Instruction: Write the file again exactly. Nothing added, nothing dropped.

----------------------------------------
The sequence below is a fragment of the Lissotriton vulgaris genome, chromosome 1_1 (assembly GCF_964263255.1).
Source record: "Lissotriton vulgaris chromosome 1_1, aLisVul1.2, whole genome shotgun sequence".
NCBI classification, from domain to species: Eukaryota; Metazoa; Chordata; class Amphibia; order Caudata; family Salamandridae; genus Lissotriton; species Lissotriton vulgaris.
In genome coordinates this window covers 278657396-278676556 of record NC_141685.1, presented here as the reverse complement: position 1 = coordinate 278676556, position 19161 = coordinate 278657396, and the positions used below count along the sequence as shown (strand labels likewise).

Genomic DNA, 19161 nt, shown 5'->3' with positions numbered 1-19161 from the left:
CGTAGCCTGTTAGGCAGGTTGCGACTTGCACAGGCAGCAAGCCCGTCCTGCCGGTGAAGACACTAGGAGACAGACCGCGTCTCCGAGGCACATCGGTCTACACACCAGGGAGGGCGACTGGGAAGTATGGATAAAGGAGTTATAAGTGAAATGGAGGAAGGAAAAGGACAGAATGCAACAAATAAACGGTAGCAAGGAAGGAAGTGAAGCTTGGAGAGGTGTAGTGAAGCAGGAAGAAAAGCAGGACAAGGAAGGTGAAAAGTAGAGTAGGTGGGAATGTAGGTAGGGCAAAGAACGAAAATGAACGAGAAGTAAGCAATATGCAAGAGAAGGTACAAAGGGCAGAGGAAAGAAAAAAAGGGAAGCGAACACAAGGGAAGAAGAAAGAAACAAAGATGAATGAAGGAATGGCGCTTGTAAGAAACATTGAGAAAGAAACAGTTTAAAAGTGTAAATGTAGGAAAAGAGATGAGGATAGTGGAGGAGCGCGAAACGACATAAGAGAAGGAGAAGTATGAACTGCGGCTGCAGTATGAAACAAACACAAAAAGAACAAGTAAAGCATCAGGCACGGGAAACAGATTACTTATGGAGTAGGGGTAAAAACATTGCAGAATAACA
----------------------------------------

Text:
The sequence below is a fragment of the Lissotriton vulgaris genome, chromosome 1_1 (assembly GCF_964263255.1).
Source record: "Lissotriton vulgaris chromosome 1_1, aLisVul1.2, whole genome shotgun sequence".
NCBI classification, from domain to species: Eukaryota; Metazoa; Chordata; class Amphibia; order Caudata; family Salamandridae; genus Lissotriton; species Lissotriton vulgaris.
In genome coordinates this window covers 278657396-278676556 of record NC_141685.1, presented here as the reverse complement: position 1 = coordinate 278676556, position 19161 = coordinate 278657396, and the positions used below count along the sequence as shown (strand labels likewise).

Genomic DNA, 19161 nt, shown 5'->3' with positions numbered 1-19161 from the left:
CGTAGCCTGTTAGGCAGGTTGCGACTTGCACAGGCAGCAAGCCCGTCCTGCCGGTGAAGACACTAGGAGACAGACCGCGTCTCCGAGGCACATCGGTCTACACACCAGGGAGGGCGACTGGGAAGTATGGATAAAGGAGTTATAAGTGAAATGGAGGAAGGAAAAGGACAGAATGCAACAAATAAACGGTAGCAAGGAAGGAAGTGAAGCTTGGAGAGGTGTAGTGAAGCAGGAAGAAAAGCAGGACAAGGAAGGTGAAAAGTAGAGTAGGTGGGAATGTAGGTAGGGCAAAGAACGAAAATGAACGAGAAGTAAGCAATATGCAAGAGAAGGTACAAAGGGCAGAGGAAAGAAAAAAAGGGAAGCGAACACAAGGGAAGAAGAAAGAAACAAAGATGAATGAAGGAATGGCGCTTGTAAGAAACATTGAGAAAGAAACAGTTTAAAAGTGTAAATGTAGGAAAAGAGATGAGGATAGTGGAGGAGCGCGAAACGACATAAGAGAAGGAGAAGTATGAACTGCGGCTGCAGTATGAAACAAACACAAAAAGAACAAGTAAAGCATCAGGCACGGGAAACAGATTACTTATGGAGTAGGGGTAAAAACATTGCAGAATAACA